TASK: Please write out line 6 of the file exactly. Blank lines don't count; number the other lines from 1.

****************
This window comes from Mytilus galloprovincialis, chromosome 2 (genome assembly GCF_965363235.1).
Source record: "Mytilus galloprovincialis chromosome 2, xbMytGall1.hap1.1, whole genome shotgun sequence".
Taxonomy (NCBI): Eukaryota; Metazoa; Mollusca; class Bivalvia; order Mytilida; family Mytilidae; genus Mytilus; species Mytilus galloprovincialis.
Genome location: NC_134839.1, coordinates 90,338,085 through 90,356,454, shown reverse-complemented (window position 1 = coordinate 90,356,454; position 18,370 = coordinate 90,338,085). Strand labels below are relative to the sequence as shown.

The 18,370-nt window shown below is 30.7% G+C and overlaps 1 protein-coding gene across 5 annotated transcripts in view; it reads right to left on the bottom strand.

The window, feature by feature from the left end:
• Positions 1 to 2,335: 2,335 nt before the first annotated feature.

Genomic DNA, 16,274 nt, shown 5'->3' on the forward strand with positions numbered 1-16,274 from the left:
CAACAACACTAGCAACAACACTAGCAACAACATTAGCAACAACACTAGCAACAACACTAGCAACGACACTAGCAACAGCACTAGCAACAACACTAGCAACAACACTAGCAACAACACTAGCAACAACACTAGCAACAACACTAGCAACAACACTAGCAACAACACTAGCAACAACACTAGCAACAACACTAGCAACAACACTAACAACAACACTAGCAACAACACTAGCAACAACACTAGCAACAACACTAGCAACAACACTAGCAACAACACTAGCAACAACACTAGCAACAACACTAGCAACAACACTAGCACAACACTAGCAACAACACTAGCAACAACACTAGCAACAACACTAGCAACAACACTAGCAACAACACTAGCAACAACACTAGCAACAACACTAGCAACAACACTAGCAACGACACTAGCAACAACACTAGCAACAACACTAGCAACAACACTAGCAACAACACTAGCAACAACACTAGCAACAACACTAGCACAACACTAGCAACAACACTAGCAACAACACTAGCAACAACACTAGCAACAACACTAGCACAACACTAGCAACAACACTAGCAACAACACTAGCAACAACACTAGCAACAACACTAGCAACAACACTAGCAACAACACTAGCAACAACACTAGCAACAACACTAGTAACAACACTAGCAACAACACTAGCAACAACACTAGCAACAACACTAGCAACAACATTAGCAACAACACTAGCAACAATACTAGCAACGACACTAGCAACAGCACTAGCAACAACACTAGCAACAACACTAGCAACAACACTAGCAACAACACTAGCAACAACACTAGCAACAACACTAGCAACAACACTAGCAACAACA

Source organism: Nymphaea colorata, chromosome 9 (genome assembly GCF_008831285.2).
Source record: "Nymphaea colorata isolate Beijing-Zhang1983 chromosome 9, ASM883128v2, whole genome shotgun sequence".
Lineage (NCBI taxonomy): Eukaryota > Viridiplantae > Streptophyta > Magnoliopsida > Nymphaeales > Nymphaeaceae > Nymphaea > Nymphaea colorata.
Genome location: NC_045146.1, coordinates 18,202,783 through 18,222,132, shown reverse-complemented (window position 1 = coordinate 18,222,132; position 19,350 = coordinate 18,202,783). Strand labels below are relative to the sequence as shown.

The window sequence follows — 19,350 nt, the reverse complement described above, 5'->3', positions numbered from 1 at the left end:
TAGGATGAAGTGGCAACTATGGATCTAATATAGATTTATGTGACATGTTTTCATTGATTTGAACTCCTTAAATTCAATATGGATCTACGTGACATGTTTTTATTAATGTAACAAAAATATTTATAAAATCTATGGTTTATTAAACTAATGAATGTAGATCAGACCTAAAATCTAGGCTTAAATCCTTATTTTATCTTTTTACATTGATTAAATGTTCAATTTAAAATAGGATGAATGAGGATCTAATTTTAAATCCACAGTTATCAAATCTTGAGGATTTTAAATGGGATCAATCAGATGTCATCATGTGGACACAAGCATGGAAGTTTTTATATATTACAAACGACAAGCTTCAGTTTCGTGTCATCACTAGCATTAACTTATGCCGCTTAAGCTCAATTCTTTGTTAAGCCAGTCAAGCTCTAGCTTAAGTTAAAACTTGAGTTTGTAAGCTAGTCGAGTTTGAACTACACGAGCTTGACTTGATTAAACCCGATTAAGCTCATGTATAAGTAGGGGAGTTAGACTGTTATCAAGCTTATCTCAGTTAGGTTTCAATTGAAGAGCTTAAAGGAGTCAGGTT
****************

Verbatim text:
The window, feature by feature from the left end: